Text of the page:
Having accepted the complaint, the Tribunal turned its focus to the issue of remedy. First, it considered general damages for injury to dignity, feelings and self-respect. A review of jurisprudence on the subject revealed that monetary compensation under this head of damages is intended to recognize that the injury to a person who experiences discrimination is more than just quantifiable losses like lost wages. Discrimination can vary in its seriousness and in its effect on a particular complainant. Many factors may enter the equation, such as a particular vulnerability of the complainant, the severity of the incident, the duration or repetition of discriminatory events, the consequences to the victim and the employer’s response. The Tribunal noted that many recent Tribunal decisions have fallen in the $20,000 to $25,000 range. Gone are the days when $10,000 was seen as a de facto cap on general damages. A global review of the factors, including the loss of employment and the significant impact on Mr. Kvaska, led the Tribunal to award $30,000 in general damages for injury to dignity.
The Human Rights Act expressly authorized an award of lost wages incurred as a result of discrimination, which is intended to make the complainant whole. The question is the amount of wages a complainant has lost as a result of the discrimination. This is different from determining what reasonable notice is in a wrongful dismissal case. The goal here is to put the complainant in as close as possible to the position they would have been in if the discrimination had not occurred. The Tribunal found that had he been supported and allowed to attend treatment while he remained an employee, Mr. Kvaska would have been able to stay sober and contribute to the workplace for about six months. After that, he may have left due to relapse or because he found the workplace stressful (as he testified). Therefore, the Tribunal awarded him lost wages for the six months following his rehabilitation treatment.
Lastly, the Tribunal determined that Mr. Kvaska did not fail in his duty to mitigate his losses. It found that it was unreasonable to expect him to have mitigated his losses in the three months following his termination since he needed treatment during that time period. After that, he did some manual labour jobs but earned far less than he previously did. The discrimination had a marked impact on him, and he had done his best to mitigate his losses. Judgment interest was also added from the date of the complaint to the date of the Tribunal’s award.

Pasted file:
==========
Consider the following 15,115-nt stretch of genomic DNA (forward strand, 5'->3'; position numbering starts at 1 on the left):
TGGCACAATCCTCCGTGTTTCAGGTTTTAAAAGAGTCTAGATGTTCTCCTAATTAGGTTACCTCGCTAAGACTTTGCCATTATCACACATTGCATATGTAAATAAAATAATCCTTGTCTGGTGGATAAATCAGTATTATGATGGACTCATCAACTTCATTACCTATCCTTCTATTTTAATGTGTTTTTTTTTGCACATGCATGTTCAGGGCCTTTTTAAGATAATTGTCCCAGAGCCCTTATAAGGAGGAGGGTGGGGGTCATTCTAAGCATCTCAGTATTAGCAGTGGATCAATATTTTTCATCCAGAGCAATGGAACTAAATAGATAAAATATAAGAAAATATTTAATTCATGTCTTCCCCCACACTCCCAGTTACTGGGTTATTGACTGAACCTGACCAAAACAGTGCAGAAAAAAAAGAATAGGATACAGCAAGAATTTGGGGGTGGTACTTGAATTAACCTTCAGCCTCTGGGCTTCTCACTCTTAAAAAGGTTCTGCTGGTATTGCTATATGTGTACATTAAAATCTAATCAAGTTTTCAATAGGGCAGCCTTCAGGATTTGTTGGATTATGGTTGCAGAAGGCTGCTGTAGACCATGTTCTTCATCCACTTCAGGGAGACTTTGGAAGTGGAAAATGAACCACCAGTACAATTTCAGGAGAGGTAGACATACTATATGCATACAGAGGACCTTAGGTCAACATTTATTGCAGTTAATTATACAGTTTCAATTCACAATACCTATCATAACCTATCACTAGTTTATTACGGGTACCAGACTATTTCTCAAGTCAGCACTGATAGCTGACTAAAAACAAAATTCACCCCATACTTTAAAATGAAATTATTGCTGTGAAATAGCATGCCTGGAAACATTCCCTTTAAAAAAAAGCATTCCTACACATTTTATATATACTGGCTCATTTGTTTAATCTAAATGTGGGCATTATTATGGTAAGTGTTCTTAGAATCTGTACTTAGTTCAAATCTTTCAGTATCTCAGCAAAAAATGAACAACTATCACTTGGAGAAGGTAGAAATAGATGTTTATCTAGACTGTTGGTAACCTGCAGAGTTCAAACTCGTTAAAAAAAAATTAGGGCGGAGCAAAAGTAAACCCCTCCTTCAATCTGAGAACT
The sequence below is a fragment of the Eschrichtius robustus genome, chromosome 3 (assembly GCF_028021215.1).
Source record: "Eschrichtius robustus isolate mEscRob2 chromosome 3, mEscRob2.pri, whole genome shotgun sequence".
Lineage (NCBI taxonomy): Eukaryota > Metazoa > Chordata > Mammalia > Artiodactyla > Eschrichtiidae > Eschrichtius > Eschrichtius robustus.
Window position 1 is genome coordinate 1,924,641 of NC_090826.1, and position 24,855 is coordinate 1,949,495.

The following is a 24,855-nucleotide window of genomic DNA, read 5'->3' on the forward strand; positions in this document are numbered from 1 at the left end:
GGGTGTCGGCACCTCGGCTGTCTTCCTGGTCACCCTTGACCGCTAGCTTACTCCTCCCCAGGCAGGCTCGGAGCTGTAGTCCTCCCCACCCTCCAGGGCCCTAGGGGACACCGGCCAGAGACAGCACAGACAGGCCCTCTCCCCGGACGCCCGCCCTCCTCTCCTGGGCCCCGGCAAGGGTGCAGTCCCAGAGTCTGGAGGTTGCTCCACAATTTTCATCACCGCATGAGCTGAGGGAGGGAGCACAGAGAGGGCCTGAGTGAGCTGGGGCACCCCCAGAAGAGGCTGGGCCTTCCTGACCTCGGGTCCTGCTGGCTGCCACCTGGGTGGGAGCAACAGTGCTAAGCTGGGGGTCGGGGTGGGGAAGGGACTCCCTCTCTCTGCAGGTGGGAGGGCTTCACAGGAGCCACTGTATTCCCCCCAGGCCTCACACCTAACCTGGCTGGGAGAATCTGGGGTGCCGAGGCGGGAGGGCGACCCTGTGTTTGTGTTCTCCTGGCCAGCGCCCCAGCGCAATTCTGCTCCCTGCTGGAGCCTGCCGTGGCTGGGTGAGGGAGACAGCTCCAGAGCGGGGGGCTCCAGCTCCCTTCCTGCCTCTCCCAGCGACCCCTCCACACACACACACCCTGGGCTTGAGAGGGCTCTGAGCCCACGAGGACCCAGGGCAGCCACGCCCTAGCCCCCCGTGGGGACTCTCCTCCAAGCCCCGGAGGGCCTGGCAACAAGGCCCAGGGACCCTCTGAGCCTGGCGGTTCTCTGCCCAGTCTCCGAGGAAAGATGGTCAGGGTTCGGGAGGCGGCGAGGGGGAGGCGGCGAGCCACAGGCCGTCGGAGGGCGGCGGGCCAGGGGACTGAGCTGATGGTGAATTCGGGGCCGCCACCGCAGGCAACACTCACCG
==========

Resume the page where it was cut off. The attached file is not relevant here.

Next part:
It is understandable that employees who are addicted to alcohol pose serious problems for employers. Particularly where the workplace is one that directly serves customers or is safety-sensitive, employers may be tempted to institute a “zero tolerance” policy, under threat of termination of employment. Such a policy or approach is likely to be contrary to human rights laws, however. When an employer sees signs that objectively point to a disability that affects an employee’s performance at work, it has a legal duty to inquire as to whether there is a link between a possible disability and the employee’s performance. A failure to do so exposes it to a high likelihood that it will be found not to have discharged its duty to accommodate the employee with a disability. Aside from the potentially irreparable harm that can be done to the employee, the employer opens itself up to a potentially sizeable damages award, together with other quantifiable losses suffered by the victim of discrimination. Legal advice from a trusted employment lawyer can help employers navigate this tricky type of situation.